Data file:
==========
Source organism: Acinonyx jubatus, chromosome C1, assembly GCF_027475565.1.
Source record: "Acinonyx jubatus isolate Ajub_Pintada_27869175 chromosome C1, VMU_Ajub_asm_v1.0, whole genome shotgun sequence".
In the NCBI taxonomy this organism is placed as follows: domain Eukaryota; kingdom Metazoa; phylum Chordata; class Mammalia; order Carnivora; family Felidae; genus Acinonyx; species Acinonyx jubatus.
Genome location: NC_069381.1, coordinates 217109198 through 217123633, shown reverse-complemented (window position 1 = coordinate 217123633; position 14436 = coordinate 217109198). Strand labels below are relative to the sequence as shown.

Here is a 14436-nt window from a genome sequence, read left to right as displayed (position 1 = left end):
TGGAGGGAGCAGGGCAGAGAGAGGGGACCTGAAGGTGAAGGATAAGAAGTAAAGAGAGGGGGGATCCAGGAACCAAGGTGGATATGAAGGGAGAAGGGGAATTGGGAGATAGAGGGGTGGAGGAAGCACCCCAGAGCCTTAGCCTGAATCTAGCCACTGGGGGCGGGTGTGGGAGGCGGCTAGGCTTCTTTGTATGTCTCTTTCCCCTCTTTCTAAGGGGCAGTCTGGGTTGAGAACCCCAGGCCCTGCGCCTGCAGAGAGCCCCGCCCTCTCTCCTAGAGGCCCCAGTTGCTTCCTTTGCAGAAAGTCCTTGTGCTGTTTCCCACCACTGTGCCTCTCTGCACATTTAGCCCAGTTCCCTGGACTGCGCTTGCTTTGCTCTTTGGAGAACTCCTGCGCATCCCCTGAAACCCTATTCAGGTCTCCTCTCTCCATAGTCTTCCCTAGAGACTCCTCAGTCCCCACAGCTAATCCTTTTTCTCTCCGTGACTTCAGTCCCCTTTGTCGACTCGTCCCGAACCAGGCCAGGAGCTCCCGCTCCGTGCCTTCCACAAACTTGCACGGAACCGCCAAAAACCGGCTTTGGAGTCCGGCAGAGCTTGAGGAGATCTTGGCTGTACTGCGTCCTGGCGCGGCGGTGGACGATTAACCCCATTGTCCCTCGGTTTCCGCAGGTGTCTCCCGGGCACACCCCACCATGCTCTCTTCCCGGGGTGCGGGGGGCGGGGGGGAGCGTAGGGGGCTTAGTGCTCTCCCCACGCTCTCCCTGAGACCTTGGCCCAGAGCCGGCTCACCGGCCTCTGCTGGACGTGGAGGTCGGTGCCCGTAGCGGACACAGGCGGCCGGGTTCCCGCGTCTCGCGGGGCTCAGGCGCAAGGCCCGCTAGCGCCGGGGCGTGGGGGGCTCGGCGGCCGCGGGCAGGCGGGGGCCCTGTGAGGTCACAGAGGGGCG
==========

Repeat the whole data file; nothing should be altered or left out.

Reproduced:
Source organism: Acinonyx jubatus, chromosome C1, assembly GCF_027475565.1.
Source record: "Acinonyx jubatus isolate Ajub_Pintada_27869175 chromosome C1, VMU_Ajub_asm_v1.0, whole genome shotgun sequence".
In the NCBI taxonomy this organism is placed as follows: domain Eukaryota; kingdom Metazoa; phylum Chordata; class Mammalia; order Carnivora; family Felidae; genus Acinonyx; species Acinonyx jubatus.
Genome location: NC_069381.1, coordinates 217109198 through 217123633, shown reverse-complemented (window position 1 = coordinate 217123633; position 14436 = coordinate 217109198). Strand labels below are relative to the sequence as shown.

Here is a 14436-nt window from a genome sequence, read left to right as displayed (position 1 = left end):
TGGAGGGAGCAGGGCAGAGAGAGGGGACCTGAAGGTGAAGGATAAGAAGTAAAGAGAGGGGGGATCCAGGAACCAAGGTGGATATGAAGGGAGAAGGGGAATTGGGAGATAGAGGGGTGGAGGAAGCACCCCAGAGCCTTAGCCTGAATCTAGCCACTGGGGGCGGGTGTGGGAGGCGGCTAGGCTTCTTTGTATGTCTCTTTCCCCTCTTTCTAAGGGGCAGTCTGGGTTGAGAACCCCAGGCCCTGCGCCTGCAGAGAGCCCCGCCCTCTCTCCTAGAGGCCCCAGTTGCTTCCTTTGCAGAAAGTCCTTGTGCTGTTTCCCACCACTGTGCCTCTCTGCACATTTAGCCCAGTTCCCTGGACTGCGCTTGCTTTGCTCTTTGGAGAACTCCTGCGCATCCCCTGAAACCCTATTCAGGTCTCCTCTCTCCATAGTCTTCCCTAGAGACTCCTCAGTCCCCACAGCTAATCCTTTTTCTCTCCGTGACTTCAGTCCCCTTTGTCGACTCGTCCCGAACCAGGCCAGGAGCTCCCGCTCCGTGCCTTCCACAAACTTGCACGGAACCGCCAAAAACCGGCTTTGGAGTCCGGCAGAGCTTGAGGAGATCTTGGCTGTACTGCGTCCTGGCGCGGCGGTGGACGATTAACCCCATTGTCCCTCGGTTTCCGCAGGTGTCTCCCGGGCACACCCCACCATGCTCTCTTCCCGGGGTGCGGGGGGCGGGGGGGAGCGTAGGGGGCTTAGTGCTCTCCCCACGCTCTCCCTGAGACCTTGGCCCAGAGCCGGCTCACCGGCCTCTGCTGGACGTGGAGGTCGGTGCCCGTAGCGGACACAGGCGGCCGGGTTCCCGCGTCTCGCGGGGCTCAGGCGCAAGGCCCGCTAGCGCCGGGGCGTGGGGGGCTCGGCGGCCGCGGGCAGGCGGGGGCCCTGTGAGGTCACAGAGGGGCG